FTA will not count federal loans against CIG program projects

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The Federal Transit Administration (FTA) has released a letter rescinding a June 2018 “Dear Colleague” letter from the previous administration that said transportation advocates, such as Transportation for America, said they “added stringent requirements to the capital investment grants”.

As a reminder, the FTA under the Trump administration sent a “Dear Colleague” letter to transit agencies in June 2018 that communicated the administration’s view that federal loans would be considered part of on the federal part of a project of the CIG program and not on the local part.

At the time of the 2018 letter, FTA noted that the “process by which a project moves forward” through the CIG program “and FTA decides whether or not to enter into a construction grant agreement, is ultimately discretionary.”

The 2018 letter continued: “Given the competitive nature of this discretionary program, the law specifically urges the FTA to consider the extent to which the project has a local financial commitment that exceeds the required non-governmental share of the project cost. For this purpose, FTA views U.S. Department of Transportation loans in the context of all federal funding sources requested by the project proponent upon completion of the CIG assessment process, and not as separate from federal funding sources. federal. Strong local financial commitment and stable, reliable, and reliable non-federal sources of funding are necessary for projects to succeed under the CIG program. The FTA strongly encourages project developers to consider innovative financing and financing approaches, including value capture and private contributions.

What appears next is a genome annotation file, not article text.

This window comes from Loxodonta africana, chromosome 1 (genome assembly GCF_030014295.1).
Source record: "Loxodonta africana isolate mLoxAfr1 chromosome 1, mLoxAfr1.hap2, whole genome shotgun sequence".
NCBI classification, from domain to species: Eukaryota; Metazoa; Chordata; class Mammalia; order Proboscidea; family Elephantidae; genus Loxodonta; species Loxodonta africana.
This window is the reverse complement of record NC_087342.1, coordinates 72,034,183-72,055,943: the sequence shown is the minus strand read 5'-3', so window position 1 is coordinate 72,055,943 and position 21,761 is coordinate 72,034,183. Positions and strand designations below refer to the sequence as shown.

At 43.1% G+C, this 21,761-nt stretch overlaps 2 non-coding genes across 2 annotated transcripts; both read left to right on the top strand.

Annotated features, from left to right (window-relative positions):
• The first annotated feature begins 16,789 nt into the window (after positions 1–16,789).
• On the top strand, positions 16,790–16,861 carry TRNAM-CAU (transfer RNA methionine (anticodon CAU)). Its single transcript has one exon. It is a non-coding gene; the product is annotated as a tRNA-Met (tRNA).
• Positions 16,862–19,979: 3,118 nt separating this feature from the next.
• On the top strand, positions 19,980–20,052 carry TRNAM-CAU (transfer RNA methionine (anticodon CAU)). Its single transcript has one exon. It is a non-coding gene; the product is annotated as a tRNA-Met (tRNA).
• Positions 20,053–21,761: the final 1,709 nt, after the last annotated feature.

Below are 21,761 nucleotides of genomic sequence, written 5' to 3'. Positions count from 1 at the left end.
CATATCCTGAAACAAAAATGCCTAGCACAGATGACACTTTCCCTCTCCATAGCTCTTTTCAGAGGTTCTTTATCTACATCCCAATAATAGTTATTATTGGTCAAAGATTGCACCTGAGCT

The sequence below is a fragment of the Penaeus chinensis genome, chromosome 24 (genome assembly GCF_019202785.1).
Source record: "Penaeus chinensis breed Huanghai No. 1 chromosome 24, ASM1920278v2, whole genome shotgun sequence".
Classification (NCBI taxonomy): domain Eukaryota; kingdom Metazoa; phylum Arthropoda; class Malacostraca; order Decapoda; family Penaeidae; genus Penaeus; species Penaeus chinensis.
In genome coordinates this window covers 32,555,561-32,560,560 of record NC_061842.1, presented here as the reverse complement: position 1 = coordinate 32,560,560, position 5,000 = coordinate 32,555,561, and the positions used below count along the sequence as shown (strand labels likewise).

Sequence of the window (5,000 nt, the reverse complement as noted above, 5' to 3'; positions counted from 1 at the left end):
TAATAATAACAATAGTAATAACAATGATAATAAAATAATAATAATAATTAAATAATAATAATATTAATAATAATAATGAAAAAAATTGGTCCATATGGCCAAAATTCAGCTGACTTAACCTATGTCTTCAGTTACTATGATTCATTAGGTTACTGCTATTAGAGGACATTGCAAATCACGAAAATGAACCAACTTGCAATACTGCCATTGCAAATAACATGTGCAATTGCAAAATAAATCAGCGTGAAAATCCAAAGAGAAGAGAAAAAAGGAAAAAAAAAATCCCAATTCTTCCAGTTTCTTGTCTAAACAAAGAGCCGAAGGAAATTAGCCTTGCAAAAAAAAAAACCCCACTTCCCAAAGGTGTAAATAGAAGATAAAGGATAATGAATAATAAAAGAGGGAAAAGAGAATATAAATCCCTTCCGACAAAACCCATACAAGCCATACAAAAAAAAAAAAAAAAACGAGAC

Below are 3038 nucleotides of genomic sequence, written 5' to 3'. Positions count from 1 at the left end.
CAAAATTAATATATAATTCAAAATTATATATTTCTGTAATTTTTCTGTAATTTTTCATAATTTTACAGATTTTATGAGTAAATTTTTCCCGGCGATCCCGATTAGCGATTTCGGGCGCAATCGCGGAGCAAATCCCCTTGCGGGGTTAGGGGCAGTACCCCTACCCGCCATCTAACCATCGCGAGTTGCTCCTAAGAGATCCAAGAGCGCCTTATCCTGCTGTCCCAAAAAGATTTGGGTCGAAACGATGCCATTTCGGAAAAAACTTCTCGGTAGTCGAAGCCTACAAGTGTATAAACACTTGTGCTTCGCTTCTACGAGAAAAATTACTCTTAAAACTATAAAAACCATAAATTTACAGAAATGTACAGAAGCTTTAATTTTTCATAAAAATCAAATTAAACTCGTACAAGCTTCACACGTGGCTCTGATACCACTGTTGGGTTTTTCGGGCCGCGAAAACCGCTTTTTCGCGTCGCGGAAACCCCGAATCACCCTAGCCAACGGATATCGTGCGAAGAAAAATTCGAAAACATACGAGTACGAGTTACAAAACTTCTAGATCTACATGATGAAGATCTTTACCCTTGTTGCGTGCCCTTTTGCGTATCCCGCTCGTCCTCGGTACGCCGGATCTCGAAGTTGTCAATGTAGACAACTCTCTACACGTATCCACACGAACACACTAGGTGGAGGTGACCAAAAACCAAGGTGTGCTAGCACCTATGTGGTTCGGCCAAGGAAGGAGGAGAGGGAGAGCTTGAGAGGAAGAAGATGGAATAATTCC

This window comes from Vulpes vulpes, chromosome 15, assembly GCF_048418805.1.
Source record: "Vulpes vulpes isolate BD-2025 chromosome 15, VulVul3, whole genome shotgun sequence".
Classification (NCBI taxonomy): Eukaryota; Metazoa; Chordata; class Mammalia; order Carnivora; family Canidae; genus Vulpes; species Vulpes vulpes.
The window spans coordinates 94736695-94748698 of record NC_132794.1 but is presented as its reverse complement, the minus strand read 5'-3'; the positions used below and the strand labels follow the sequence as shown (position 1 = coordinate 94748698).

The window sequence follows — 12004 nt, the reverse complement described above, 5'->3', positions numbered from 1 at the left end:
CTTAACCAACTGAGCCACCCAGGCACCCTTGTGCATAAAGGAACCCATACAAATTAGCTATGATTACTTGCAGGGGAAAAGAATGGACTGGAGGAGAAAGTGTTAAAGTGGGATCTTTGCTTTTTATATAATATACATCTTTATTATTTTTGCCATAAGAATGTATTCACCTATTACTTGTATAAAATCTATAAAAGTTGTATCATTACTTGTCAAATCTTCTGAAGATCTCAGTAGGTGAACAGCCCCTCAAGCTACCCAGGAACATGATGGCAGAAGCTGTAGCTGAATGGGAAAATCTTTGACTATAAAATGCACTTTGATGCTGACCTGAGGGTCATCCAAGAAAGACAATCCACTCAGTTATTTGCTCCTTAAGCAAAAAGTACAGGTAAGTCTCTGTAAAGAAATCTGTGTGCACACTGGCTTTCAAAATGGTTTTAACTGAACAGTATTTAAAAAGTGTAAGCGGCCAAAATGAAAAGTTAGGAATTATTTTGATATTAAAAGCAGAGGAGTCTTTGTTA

The February 16, 2021 letter from FTA is short and states that it supersedes the June 2018 letter. capital at 49 CFR part 611) and IGC draft final guidance that was issued in June 2016.

House Transportation and Infrastructure Committee Chairman Peter DeFazio (D-OR-4) called the Trump administration’s guidelines “garbage” and applauded the decision to rescind them as a way to “restore the idea that the federal government should be a partner and not an adversary”. …to communities pooling their own resources to try to launch much-needed infrastructure projects that move this country forward.

Sen. Bob Menendez (DN.J.) said “ill-conceived policy” was an obstacle to blocking the Gateway program, which has two projects in the CIG program; the Portal Bridge for which a A $766.5 million grant agreement was awarded in January 2021 and the Hudson Tunnel Project.

“Like a mortgage loan to buy a home, federal loans that must be repaid by states and other local entities applying for federal transportation grants have long been considered part of local financing,” said Senator Menendez. .

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